But you might not want to spend even that. So what are your options?

Bear in mind that almost every image created in the last 70 years will be under some sort of copyright. “Public domain” collections (where copyright has been renounced entirely) do exist: the Wellcome Collection, British Library and others have put considerable effort into releasing these.

There are also collections of photos whose owners, for whatever reason, have chosen to release them free of any requirement to pay or even give credit. They can be very generic images, and often very heavily used across the internet. Your piece could look a lot like many others. I think you can do better than this.

More usefully, although they remain under copyright, some image owners assign an “open licence” to their pictures – examples include “Creative Commons” and “Open Government” licensing. You can use the picture for free, provided you adhere to some conditions. I won’t get into all the licensing flavours here, but you’ll almost always be required to ‘attribute’ the image with a line of appropriate text below your post.

Creative Commons ideal attribution, screenshot
Screenshot from https://wiki.creativecommons.org/wiki/best_practices_for_attribution#This_is_an_ideal_attribution

The image-hosting platform Flickr is a great place to find these. You can search not only by image description, but also by type of licence. But still be wary, especially if the picture features recognisable people. There’s a lot of nonsense written about (imaginary) image rights, and rights to privacy, and I won’t add to it here. But suffice to say that although you’re unlikely to be in trouble with the law or the lawyers for using someone’s face, there’s a non-zero chance that they might still object, and create a fuss that you probably don’t want to spend your time dealing with. Avoid faces, especially of the general public.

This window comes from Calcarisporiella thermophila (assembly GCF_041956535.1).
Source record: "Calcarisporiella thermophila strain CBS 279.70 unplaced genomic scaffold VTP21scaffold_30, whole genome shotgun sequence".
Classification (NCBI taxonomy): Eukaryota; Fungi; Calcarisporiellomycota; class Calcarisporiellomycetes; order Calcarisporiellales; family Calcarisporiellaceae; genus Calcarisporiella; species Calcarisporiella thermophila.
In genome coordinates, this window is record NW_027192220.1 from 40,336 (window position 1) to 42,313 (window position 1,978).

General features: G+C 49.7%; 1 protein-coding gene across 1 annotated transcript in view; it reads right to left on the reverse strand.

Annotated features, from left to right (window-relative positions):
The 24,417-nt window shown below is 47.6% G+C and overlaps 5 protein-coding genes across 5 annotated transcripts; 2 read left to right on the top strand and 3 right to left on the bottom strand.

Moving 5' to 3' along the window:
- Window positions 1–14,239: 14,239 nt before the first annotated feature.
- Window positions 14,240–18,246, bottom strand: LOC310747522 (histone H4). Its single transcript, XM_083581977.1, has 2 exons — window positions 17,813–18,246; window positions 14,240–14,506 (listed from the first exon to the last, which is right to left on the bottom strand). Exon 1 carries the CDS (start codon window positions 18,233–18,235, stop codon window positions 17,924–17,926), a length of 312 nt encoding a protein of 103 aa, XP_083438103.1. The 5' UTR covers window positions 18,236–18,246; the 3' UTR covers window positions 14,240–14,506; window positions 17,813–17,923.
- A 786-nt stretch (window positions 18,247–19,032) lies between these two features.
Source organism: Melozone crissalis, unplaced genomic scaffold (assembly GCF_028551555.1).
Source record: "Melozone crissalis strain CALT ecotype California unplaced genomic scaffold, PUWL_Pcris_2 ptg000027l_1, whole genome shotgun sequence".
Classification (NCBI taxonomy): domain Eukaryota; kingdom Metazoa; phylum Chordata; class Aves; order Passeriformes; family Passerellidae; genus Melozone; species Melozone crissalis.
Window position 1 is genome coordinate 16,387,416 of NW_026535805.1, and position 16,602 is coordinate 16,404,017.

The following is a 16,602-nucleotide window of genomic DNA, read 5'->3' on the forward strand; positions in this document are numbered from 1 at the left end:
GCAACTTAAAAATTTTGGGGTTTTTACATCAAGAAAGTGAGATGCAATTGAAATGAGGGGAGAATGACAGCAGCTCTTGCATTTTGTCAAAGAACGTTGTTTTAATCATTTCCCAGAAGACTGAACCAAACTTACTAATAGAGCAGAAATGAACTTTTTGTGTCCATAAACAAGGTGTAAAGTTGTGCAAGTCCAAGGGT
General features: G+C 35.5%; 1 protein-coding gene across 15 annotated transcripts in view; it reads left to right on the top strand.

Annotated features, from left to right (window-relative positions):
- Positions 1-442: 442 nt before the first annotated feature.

One of the best-known collections of political faces is of course the official parliamentary portraiture collection, by Chris McAndrew, released under open licence. Not only can you use them for free, the licensing also lets you alter them. In case you ever wanted to see “the PR edit” of some of your favourite parliamentarians.

Wikipedia’s also a great source. The images that power its articles are stored in the “Wikimedia Commons”: this includes everything that’s been submitted for Wikipedia use, even if not currently being used in an article, and it’s an entry requirement for this collection that the owner assigns an open licence to it.

But do remember that attribution. I am the rights holder for this image of Sir Tim Berners-Lee. It’s very popular with news organisations. When times are hard (and they’ve been very hard) I’ve gone round with the collecting tin for organisations who didn’t bother to attribute. I showed some leniency to a collective of well-meaning web nerds who were using it, but drew the line at obviously commercial sites.

And if I found something on a post related to politics or politicians? Well, they’re all fair game, aren’t they?

© 2022 Paul Clarke